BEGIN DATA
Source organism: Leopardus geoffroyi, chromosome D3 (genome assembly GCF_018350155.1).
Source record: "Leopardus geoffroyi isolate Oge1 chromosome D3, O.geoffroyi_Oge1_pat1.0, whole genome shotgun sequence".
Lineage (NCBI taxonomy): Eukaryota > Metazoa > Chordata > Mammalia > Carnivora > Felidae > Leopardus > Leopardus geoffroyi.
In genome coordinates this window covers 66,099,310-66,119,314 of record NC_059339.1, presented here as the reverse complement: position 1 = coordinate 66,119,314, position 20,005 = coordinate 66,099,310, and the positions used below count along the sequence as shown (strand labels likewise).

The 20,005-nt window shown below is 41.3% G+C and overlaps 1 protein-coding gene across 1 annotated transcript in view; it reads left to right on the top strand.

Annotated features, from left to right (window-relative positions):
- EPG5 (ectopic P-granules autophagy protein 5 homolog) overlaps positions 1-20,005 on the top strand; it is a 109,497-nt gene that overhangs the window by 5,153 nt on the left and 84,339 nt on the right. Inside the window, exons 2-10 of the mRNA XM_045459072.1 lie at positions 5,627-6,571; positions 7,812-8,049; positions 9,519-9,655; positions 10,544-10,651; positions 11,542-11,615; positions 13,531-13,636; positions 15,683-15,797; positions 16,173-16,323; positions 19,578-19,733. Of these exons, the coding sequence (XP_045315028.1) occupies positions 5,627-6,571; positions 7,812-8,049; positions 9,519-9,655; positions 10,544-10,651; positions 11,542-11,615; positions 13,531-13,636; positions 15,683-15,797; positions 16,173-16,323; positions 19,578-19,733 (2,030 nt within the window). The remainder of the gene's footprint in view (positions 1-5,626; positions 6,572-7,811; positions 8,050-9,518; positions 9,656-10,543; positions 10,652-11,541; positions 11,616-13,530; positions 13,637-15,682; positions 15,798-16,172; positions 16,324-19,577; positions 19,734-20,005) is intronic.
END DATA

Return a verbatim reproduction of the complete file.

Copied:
Source organism: Leopardus geoffroyi, chromosome D3 (genome assembly GCF_018350155.1).
Source record: "Leopardus geoffroyi isolate Oge1 chromosome D3, O.geoffroyi_Oge1_pat1.0, whole genome shotgun sequence".
Lineage (NCBI taxonomy): Eukaryota > Metazoa > Chordata > Mammalia > Carnivora > Felidae > Leopardus > Leopardus geoffroyi.
In genome coordinates this window covers 66,099,310-66,119,314 of record NC_059339.1, presented here as the reverse complement: position 1 = coordinate 66,119,314, position 20,005 = coordinate 66,099,310, and the positions used below count along the sequence as shown (strand labels likewise).

The 20,005-nt window shown below is 41.3% G+C and overlaps 1 protein-coding gene across 1 annotated transcript in view; it reads left to right on the top strand.

Annotated features, from left to right (window-relative positions):
- EPG5 (ectopic P-granules autophagy protein 5 homolog) overlaps positions 1-20,005 on the top strand; it is a 109,497-nt gene that overhangs the window by 5,153 nt on the left and 84,339 nt on the right. Inside the window, exons 2-10 of the mRNA XM_045459072.1 lie at positions 5,627-6,571; positions 7,812-8,049; positions 9,519-9,655; positions 10,544-10,651; positions 11,542-11,615; positions 13,531-13,636; positions 15,683-15,797; positions 16,173-16,323; positions 19,578-19,733. Of these exons, the coding sequence (XP_045315028.1) occupies positions 5,627-6,571; positions 7,812-8,049; positions 9,519-9,655; positions 10,544-10,651; positions 11,542-11,615; positions 13,531-13,636; positions 15,683-15,797; positions 16,173-16,323; positions 19,578-19,733 (2,030 nt within the window). The remainder of the gene's footprint in view (positions 1-5,626; positions 6,572-7,811; positions 8,050-9,518; positions 9,656-10,543; positions 10,652-11,541; positions 11,616-13,530; positions 13,637-15,682; positions 15,798-16,172; positions 16,324-19,577; positions 19,734-20,005) is intronic.